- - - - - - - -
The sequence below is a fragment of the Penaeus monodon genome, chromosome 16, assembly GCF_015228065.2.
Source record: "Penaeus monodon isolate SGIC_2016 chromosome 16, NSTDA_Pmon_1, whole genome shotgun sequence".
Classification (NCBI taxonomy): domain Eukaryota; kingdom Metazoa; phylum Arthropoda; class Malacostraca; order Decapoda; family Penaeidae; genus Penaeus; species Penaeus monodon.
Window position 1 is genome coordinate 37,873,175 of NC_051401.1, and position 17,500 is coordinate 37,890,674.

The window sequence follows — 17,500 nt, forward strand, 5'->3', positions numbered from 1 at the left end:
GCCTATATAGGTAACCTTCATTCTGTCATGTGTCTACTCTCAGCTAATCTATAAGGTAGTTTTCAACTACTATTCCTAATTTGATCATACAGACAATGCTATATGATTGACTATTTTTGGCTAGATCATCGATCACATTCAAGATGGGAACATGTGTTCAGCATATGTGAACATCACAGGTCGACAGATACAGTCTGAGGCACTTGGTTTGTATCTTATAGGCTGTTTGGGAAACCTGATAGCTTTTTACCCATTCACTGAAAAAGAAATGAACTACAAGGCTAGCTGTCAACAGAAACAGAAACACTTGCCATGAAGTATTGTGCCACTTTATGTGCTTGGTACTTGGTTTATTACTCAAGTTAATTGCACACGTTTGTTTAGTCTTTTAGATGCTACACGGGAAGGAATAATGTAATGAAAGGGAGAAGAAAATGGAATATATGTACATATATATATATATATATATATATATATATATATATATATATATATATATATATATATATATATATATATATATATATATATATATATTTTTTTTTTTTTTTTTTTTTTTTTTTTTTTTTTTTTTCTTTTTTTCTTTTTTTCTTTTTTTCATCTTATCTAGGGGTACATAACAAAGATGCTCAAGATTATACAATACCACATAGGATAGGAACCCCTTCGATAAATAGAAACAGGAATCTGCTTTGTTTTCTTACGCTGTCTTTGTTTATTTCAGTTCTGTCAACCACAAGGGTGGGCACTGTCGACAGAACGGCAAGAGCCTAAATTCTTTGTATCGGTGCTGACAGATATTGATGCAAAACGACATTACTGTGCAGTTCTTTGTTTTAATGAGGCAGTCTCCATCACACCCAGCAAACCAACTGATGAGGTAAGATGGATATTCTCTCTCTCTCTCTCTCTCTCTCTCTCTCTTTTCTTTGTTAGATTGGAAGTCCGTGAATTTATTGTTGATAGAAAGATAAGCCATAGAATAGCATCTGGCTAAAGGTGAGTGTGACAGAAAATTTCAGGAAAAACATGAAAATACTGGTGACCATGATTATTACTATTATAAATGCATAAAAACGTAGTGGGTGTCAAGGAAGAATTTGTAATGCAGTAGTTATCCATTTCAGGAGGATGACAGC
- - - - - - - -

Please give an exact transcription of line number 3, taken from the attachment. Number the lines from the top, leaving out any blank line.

Classification (NCBI taxonomy): domain Eukaryota; kingdom Metazoa; phylum Arthropoda; class Malacostraca; order Decapoda; family Penaeidae; genus Penaeus; species Penaeus monodon.